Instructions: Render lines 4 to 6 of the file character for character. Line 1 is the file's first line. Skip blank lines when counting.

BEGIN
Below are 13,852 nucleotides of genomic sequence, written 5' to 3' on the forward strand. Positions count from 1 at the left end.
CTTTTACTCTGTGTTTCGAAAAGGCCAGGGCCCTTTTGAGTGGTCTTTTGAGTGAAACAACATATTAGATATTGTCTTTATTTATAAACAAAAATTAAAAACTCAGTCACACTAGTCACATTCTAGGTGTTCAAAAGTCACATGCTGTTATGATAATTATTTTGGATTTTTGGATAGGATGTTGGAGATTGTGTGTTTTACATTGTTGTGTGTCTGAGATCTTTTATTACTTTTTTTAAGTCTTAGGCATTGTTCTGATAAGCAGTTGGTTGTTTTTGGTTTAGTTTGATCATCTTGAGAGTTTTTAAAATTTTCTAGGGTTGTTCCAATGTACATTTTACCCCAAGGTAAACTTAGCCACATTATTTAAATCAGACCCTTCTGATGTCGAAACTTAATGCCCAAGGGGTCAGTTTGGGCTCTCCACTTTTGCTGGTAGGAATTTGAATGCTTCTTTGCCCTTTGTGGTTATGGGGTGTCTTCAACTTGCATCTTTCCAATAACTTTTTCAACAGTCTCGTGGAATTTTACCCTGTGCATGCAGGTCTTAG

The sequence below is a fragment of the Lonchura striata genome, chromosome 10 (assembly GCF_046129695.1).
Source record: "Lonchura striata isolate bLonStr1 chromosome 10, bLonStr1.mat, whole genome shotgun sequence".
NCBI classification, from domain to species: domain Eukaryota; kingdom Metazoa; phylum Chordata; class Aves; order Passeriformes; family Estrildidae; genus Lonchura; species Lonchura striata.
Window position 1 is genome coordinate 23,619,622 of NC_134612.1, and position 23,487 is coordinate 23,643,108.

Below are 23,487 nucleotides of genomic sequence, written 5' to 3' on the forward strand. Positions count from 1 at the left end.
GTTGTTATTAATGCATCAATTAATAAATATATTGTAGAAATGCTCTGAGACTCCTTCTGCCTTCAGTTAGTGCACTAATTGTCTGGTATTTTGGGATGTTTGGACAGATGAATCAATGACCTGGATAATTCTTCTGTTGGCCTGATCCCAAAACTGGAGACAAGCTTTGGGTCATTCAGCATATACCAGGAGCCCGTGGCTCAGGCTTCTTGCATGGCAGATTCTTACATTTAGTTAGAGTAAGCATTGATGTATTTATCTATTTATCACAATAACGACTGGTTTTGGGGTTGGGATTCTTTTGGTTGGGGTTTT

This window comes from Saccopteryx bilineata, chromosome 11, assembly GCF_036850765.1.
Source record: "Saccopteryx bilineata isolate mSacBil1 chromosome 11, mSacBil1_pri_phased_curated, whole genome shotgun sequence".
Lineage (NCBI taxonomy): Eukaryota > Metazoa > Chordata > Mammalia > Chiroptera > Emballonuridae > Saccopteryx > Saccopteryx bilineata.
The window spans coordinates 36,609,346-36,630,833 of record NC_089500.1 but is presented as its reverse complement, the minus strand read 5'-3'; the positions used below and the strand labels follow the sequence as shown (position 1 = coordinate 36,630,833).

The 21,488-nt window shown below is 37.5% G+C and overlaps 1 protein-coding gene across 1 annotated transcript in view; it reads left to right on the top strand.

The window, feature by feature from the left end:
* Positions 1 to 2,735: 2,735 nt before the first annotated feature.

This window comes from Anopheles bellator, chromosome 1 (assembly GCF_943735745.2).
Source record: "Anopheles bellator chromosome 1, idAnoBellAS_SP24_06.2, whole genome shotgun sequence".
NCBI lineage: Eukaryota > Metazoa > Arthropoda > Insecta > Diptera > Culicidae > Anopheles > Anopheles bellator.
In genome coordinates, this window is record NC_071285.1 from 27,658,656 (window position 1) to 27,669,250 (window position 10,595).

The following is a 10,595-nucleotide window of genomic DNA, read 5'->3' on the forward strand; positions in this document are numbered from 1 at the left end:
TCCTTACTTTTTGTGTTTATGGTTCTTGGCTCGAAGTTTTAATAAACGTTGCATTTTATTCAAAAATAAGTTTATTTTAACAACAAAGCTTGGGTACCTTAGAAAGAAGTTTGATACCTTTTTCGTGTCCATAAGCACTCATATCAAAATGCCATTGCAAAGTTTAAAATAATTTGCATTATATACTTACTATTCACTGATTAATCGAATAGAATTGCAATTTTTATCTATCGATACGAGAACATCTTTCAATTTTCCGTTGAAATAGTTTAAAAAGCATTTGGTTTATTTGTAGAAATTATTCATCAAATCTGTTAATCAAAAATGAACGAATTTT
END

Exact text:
Source record: "Lonchura striata isolate bLonStr1 chromosome 10, bLonStr1.mat, whole genome shotgun sequence".
NCBI classification, from domain to species: domain Eukaryota; kingdom Metazoa; phylum Chordata; class Aves; order Passeriformes; family Estrildidae; genus Lonchura; species Lonchura striata.
Window position 1 is genome coordinate 23,619,622 of NC_134612.1, and position 23,487 is coordinate 23,643,108.